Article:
Author Topic: New Minerals  (Read 404 times)

Probeman

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New Minerals
« on: December 25, 2022, 08:36:51 AM »
I'm not sure how a specific topic for new mineral discoveries has not been started before.

Anyway, I came across this CNN article on a new mineral discovery which features our colleague Andrew Locock at the University of Alberta on his identification of *two* mineral species:

https://lite.cnn.com/en/article/h_5bf095e6e3fa30caecf54511948d44d8

Quote
Chris Herd, curator of the university's meteorite collection, received samples of the space rock so he could classify it. As he was examining it, something unusual caught his eye — some parts of the sample weren't identifiable by a microscope. He then sought advice from Andrew Locock, head of the university's Electron Microprobe Laboratory, since Locock has experience describing new minerals.

I personally would very much enjoy hearing from those of you who have participated in the discovery of new mineral species to share your own discoveries and methods with us.
« Last Edit: December 25, 2022, 05:07:32 PM by Probeman »
The only stupid question is the one not asked!

sem-geologist

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Re: New Minerals
« Reply #1 on: December 27, 2022, 02:53:42 AM »
I personally had not looked-for any new mineral, albeit I came a few times across crystalline substances (I can't call it "minerals" according to IMA-CNMNC definition what is mineral and what is not) which had no entry in the accepted mineral list. To be honest that kind of endeavor (searching for minerals) does not excites me. I am more petrologist than mineralogist - revealing the history of rock based on chemical composition of minerals and its transitions gives me more satisfaction than wining mini-wars with IMA-CNMNC. However part of our client base is actively searching for new minerals and fighting their mini wars with IMA-CNMNC and winning (my coworker recently send a request to our clients to assert number of new accepted minerals which composition measurements by our SX100 was crucial for acceptance, the number is above 70). The whole point is that it is IMA-CNMNC who is deciding "what is a new mineral" and what is not, and if that is distinctively a new mineral or just some "shade" (isomorphous variety) of already known mineral or is not a mineral. One more tricky gotcha is that to be recognized as a new mineral, the ((non-)crystalline-) substance needs to be "naturally-occurring" so if it is not natural it is not a mineral. Synthesized minerals (ups, I should not call that "minerals" :)) )  in lab conditions are strictly discriminated from being acknowledged as a new mineral species or variety. Also there is some grey-areas as in example minerals occurring in anthropogenic post-industrial conditions unintentionally. I am aware of the few cases where such new found minerals, at first found in some post-industrial rubble pile (crystallized thanks to self-ignition and long-lasting fire (burning for few years)), would not be accepted until natural occurrence of it would be found in "more natural" environment (fortunately there are these natural "everlasting-fire" sites in middle east).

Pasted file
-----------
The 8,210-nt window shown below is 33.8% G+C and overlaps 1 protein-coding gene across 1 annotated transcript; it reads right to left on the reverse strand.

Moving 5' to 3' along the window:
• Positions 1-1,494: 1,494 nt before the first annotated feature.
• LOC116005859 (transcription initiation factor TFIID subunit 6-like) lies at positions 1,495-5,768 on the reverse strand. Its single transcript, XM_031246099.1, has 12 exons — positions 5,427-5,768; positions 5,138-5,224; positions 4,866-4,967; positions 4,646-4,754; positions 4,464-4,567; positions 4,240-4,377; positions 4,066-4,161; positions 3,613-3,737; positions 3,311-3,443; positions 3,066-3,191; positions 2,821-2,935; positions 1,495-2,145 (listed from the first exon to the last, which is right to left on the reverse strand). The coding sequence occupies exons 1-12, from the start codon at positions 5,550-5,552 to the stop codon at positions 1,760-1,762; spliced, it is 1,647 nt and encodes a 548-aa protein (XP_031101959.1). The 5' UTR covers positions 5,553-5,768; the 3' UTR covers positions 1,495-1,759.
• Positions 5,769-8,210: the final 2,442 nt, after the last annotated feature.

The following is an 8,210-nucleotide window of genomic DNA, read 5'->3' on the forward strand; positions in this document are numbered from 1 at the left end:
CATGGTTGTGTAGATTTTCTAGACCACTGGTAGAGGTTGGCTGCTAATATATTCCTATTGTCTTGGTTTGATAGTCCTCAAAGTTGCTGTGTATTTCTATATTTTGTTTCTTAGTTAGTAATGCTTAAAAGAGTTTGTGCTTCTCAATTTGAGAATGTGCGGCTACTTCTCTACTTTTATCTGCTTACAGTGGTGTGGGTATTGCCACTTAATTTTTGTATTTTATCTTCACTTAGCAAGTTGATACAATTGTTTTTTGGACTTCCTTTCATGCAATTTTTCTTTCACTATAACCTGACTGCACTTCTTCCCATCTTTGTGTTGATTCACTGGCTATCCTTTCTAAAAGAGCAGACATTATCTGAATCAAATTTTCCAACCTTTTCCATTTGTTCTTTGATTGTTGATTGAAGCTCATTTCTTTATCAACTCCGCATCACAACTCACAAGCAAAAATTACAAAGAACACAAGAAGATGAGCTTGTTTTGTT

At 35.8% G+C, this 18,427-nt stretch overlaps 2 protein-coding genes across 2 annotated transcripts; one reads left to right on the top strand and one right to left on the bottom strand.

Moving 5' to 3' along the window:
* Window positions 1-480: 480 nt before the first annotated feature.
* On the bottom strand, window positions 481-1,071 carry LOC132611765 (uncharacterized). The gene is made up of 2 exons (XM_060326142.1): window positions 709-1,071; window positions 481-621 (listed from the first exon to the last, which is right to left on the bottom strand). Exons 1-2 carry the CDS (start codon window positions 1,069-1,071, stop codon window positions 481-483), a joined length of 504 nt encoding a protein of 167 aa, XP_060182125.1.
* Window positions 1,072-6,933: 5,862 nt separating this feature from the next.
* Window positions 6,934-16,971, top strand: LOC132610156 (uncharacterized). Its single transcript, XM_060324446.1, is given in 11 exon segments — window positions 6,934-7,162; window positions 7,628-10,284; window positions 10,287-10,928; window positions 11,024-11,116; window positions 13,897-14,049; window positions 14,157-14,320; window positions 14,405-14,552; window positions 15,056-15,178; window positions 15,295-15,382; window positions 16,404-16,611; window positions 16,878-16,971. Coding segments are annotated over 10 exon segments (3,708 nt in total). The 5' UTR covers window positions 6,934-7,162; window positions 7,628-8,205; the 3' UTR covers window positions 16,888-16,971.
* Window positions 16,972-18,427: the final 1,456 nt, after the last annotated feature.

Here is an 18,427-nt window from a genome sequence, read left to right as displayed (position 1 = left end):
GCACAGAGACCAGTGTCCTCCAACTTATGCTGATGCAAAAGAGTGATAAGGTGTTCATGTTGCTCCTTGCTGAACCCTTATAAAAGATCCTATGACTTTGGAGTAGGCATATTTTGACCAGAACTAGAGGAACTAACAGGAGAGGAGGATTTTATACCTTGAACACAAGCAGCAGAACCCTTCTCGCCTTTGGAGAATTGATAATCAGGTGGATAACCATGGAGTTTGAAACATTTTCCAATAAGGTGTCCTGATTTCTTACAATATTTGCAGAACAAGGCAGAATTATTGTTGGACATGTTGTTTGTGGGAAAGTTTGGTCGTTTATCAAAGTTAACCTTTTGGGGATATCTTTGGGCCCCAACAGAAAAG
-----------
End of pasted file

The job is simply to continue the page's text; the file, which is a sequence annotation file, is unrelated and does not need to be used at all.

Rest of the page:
From technical perspective in most of circumstances the EPMA of new found mineral is not enough - the diffraction pattern and crystalline structure needs to be  defined too. Some rare minerals occur in really limited amounts (and has really very small size like ten(s) of µm), naturally XRD method is limited for such kind. Development and increased availability of EBSD and FIB lamella cutout + HRTEM for crystal structure data reconstruction made it possible for these kind of minerals to start being accepted by IMA.